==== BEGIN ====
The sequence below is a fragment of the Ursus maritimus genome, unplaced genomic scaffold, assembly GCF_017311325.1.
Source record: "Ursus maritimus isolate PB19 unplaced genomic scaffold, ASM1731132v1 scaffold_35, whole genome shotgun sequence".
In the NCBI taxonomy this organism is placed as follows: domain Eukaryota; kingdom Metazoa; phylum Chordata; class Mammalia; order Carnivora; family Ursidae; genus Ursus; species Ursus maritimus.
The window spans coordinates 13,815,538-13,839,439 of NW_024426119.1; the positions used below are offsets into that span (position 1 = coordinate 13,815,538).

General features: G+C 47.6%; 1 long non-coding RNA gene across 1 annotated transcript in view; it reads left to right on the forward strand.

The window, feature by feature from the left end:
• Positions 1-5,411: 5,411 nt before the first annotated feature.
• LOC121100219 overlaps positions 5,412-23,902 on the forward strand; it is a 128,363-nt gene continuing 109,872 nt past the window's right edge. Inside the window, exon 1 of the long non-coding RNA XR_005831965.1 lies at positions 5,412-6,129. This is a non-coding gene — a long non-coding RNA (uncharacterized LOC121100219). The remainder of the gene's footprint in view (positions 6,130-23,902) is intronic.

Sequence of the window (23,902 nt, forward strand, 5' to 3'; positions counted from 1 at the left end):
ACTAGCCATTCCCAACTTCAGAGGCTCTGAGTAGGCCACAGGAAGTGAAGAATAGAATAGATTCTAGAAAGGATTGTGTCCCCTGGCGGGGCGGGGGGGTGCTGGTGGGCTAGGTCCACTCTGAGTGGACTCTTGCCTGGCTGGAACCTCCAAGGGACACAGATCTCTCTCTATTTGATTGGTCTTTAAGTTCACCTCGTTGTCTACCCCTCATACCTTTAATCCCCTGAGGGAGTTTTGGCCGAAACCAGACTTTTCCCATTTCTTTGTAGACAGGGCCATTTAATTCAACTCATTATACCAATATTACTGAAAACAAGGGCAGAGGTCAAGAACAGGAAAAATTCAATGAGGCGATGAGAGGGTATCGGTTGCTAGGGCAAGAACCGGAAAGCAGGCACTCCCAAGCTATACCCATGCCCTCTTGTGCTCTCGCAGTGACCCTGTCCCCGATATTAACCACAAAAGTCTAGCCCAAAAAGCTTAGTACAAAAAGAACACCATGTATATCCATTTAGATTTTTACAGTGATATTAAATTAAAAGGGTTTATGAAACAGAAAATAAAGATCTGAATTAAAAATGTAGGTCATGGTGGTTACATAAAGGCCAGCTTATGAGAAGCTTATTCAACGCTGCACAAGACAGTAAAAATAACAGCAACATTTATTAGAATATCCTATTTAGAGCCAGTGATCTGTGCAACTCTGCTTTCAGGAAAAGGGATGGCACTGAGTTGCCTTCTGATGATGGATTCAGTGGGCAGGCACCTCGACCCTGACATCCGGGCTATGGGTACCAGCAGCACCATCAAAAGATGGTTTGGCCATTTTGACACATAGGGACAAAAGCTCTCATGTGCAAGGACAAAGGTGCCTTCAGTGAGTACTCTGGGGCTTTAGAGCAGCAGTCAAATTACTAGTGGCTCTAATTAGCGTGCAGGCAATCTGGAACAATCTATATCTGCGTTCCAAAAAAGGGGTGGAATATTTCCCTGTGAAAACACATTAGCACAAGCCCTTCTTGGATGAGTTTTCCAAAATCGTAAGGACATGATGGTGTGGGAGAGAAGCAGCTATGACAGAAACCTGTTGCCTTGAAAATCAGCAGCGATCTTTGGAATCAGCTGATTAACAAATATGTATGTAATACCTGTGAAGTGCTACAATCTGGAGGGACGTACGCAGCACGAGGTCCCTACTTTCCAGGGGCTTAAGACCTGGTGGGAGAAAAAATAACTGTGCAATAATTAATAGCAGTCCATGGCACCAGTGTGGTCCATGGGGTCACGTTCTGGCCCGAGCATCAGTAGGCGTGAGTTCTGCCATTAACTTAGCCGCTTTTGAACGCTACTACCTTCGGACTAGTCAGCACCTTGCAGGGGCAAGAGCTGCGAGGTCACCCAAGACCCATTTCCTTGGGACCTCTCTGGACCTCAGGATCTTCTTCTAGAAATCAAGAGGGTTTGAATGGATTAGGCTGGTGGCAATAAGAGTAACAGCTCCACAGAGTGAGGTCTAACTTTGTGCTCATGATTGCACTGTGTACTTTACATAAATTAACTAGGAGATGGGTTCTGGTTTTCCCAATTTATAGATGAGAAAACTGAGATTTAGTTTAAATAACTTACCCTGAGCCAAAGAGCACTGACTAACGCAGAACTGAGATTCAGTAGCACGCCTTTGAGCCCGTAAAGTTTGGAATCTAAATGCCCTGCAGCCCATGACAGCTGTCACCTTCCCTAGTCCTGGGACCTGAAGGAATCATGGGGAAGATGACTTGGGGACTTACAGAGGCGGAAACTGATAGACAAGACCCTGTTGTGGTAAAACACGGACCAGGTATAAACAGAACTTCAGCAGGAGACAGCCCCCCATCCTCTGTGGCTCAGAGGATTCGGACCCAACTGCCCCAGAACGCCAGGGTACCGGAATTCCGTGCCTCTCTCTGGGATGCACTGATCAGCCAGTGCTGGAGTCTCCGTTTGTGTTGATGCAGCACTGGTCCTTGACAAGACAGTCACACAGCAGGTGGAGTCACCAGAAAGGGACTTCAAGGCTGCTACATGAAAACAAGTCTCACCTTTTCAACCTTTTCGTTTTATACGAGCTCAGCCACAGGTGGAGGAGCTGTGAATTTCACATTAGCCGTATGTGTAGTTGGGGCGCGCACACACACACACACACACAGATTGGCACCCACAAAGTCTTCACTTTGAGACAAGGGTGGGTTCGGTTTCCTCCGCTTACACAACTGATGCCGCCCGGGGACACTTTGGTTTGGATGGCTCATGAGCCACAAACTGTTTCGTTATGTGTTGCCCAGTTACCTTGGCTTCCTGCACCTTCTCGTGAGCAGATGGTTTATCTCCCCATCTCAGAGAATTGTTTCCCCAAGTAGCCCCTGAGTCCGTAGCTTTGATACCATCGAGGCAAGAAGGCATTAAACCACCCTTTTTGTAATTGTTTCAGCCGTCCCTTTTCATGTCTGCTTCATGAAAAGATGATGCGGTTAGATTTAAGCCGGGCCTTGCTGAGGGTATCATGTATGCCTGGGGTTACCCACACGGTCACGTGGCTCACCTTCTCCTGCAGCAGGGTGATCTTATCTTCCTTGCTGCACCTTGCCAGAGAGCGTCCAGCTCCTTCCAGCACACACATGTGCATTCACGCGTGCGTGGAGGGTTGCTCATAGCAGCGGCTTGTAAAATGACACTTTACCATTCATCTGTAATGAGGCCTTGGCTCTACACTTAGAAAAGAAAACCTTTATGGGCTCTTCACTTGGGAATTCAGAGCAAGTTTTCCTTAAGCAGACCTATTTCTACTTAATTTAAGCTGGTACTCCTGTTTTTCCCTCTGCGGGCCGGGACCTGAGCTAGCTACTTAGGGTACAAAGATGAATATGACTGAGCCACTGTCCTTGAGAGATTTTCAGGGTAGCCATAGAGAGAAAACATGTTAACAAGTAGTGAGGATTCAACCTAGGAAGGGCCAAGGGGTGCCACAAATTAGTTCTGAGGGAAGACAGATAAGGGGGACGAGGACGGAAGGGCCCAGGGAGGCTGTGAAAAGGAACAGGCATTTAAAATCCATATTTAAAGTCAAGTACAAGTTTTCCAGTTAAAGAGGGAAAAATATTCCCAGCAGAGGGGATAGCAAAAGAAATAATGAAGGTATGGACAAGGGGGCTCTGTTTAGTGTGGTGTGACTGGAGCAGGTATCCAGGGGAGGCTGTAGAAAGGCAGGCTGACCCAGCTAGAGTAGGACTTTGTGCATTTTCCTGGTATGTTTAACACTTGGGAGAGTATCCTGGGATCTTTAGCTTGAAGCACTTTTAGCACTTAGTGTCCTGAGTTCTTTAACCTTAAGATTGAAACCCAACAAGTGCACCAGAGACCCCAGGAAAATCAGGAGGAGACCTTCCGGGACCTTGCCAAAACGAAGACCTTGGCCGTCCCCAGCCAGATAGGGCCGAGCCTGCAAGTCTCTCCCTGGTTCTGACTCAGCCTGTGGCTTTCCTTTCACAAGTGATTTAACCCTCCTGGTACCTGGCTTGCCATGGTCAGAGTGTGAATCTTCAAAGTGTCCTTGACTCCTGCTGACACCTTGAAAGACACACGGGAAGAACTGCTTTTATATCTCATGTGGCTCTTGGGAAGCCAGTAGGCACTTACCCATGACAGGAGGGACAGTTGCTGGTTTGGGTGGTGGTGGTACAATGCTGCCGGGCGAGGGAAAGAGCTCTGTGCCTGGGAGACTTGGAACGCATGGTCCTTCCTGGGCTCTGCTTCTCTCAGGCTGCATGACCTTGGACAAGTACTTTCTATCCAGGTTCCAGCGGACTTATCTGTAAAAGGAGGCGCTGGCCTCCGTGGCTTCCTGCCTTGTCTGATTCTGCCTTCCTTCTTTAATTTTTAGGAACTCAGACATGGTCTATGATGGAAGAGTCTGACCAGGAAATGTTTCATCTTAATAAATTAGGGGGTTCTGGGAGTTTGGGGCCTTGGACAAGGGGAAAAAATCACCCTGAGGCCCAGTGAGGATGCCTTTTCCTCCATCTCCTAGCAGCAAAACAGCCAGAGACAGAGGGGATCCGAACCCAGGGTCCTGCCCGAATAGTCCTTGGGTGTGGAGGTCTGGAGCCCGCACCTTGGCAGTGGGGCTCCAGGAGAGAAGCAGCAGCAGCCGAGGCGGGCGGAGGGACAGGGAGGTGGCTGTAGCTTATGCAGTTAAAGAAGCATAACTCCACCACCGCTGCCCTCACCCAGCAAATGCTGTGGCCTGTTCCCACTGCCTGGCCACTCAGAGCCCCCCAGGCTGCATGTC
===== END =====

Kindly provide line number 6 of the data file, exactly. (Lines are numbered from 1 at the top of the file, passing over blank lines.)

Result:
The window, feature by feature from the left end: